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BBC confirms it sacked Tony Blackburn for allegedly not fully co-operating with Jimmy Savile investigation

By | Published on Friday 26 February 2016


BBC boss Tony Hall has confirmed that the Corporation has “parted company” with DJ Tony Blackburn in relation to the evidence the presenter gave to the organisation’s Jimmy Savile review, the results of which were published yesterday.

Judge Janet Smith was hired to review the extent to which Savile committed sexual assaults and abuse on BBC premises during his long career with the broadcaster, and to assess how that was allowed to happen.

As expected, her report was pretty damning of the Corporation, concluding that while senior management were not aware of Savile’s criminal activities, which were most prevalent in the 1970s, the culture of the organisation meant that more junior staff with concerns about the star either didn’t feel they could make formal complaints, or if they did, those complaints were rarely passed up the hierarchy.

Smith’s report also raised concerns about the BBC’s corporate culture today, and whether staff would feel empowered to raise issues and complaints with senior managers, especially in relation to “untouchable” on-screen talent.

Blackburn announced that he had been sacked by the BBC ahead of the publication of Smith’s report yesterday, saying that he had been axed simply because he disagreed with the Beeb’s official line on two incidents from the 1970s, in particular allegations that he had abused a teenage girl who subsequently took her own life. The DJ said that, although the allegations against him were seemingly retracted, Corporation records say he was nevertheless questioned about them at the time by then BBC exec Bill Cotton Jr.

Blackburn denies any such meeting took place. He added in his lengthy statement on Wednesday night: “Dame Janet’s report makes no mention that I was guilty 45 years ago of any misconduct whatsoever with this girl. Nor did a coroner’s inquest or a subsequent police inquiry into her death. The BBC have made clear that they are not terminating my relationship with them because of any misconduct. They are destroying my career and reputation because my version of events does not tally with theirs”.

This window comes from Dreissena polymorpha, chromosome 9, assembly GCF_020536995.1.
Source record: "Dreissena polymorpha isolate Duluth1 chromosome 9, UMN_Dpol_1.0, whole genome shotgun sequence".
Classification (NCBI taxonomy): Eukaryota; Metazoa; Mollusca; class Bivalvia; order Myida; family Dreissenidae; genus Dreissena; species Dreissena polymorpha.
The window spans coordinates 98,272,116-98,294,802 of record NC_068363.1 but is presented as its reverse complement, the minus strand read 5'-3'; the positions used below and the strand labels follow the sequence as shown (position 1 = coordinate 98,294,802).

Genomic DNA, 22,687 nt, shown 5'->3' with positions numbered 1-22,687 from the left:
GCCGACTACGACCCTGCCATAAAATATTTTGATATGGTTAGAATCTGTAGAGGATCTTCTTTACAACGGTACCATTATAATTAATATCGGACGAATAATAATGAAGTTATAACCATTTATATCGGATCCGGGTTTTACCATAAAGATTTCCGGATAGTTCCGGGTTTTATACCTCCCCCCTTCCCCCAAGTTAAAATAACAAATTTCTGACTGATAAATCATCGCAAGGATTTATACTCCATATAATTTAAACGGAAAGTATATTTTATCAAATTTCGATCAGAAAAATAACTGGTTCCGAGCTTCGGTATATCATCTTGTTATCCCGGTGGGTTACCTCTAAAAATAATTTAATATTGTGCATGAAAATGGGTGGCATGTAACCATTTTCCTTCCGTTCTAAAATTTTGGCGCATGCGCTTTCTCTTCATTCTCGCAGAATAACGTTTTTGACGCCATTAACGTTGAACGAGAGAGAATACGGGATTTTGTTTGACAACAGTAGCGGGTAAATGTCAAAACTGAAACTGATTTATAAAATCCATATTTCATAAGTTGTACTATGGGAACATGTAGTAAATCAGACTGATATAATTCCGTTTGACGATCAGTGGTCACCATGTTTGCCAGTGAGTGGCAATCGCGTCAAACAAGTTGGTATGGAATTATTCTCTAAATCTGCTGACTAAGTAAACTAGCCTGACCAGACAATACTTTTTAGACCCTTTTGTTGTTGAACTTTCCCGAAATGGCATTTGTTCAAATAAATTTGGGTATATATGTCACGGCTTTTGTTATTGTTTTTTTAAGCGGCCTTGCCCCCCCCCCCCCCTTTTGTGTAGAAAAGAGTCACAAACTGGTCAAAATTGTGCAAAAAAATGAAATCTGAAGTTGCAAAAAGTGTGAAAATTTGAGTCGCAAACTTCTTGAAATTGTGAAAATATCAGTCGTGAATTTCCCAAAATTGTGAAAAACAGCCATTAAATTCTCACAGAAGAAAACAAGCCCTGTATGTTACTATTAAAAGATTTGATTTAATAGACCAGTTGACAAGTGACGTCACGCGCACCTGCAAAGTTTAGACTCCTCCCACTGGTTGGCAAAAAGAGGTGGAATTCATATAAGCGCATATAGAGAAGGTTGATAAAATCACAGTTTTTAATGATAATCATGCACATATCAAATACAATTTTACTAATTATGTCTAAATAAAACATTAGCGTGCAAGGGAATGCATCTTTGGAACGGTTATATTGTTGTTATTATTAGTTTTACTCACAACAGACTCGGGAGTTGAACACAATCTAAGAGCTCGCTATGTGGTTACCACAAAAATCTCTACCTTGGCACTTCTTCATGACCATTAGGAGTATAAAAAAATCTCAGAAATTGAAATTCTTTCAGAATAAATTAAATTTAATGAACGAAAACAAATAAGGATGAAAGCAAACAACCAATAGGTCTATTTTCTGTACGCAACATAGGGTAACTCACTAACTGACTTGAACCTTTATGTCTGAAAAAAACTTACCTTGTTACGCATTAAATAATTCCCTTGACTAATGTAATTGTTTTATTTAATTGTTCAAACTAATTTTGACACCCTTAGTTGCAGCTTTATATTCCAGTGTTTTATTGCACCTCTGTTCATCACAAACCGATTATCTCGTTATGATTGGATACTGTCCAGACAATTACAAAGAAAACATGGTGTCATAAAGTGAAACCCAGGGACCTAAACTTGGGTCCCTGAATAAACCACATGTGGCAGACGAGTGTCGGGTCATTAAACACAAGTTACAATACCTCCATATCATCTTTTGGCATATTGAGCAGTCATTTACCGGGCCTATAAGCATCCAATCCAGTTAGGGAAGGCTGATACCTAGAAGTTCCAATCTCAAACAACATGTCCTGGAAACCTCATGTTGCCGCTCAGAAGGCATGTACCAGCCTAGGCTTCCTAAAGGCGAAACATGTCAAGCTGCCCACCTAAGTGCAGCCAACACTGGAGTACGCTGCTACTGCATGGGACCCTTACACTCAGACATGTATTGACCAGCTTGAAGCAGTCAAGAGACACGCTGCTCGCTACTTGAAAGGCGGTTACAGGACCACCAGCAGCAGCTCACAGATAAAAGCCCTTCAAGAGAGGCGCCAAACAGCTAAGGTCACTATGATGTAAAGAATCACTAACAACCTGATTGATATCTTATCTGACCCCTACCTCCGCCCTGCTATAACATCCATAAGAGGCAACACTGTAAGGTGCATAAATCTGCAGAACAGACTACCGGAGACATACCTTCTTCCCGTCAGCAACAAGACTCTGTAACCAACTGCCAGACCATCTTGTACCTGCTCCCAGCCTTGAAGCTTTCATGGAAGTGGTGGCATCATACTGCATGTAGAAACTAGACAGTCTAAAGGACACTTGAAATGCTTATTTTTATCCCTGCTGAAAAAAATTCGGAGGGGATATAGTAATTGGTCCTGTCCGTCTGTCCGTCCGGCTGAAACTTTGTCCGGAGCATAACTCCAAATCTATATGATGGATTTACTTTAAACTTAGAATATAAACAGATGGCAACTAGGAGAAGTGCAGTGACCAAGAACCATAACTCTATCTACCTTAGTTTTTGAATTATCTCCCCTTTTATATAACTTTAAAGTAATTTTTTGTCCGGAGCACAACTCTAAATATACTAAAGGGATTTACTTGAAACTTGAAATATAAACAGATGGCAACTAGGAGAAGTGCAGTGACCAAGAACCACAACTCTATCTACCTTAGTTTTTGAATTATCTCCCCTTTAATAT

However, Hall said yesterday that it wasn’t simply that Blackburn disagreed with official BBC records that resulted in his axing, but that the DJ didn’t participate in Smith’s review as had been expected of existing staffers with long careers at the Corporation.

Hall said: “This is one of the most important enquires in the BBC’s history and that has put even greater responsibility on everyone who has taken part in the enquiry to co-operate fully and to be open. Dame Janet has rejected [Blackburn’s] evidence and has explained why. I have to take that extremely seriously”.

He went on: “My interpretation of that is that Tony fell short of the standards of evidence that such an enquiry demanded. I am making no judgement or accusations about events or behaviours about what happened in the past but simply about what he has done now and what he has done in front of this really crucial enquiry”.

Blackburn says he plans to sue the BBC over the axing of his shows on Radio 2 and BBC London. Though the presenter won’t be completely off the air in the meantime, because he also hosts shows on other non-BBC radio stations. One of those, KMFM, confirmed yesterday that the DJ will still appear on his Sunday afternoon show on its network. “He is a great asset, a fantastic broadcaster and someone we are proud to work with”, a spokesperson told Radio Today.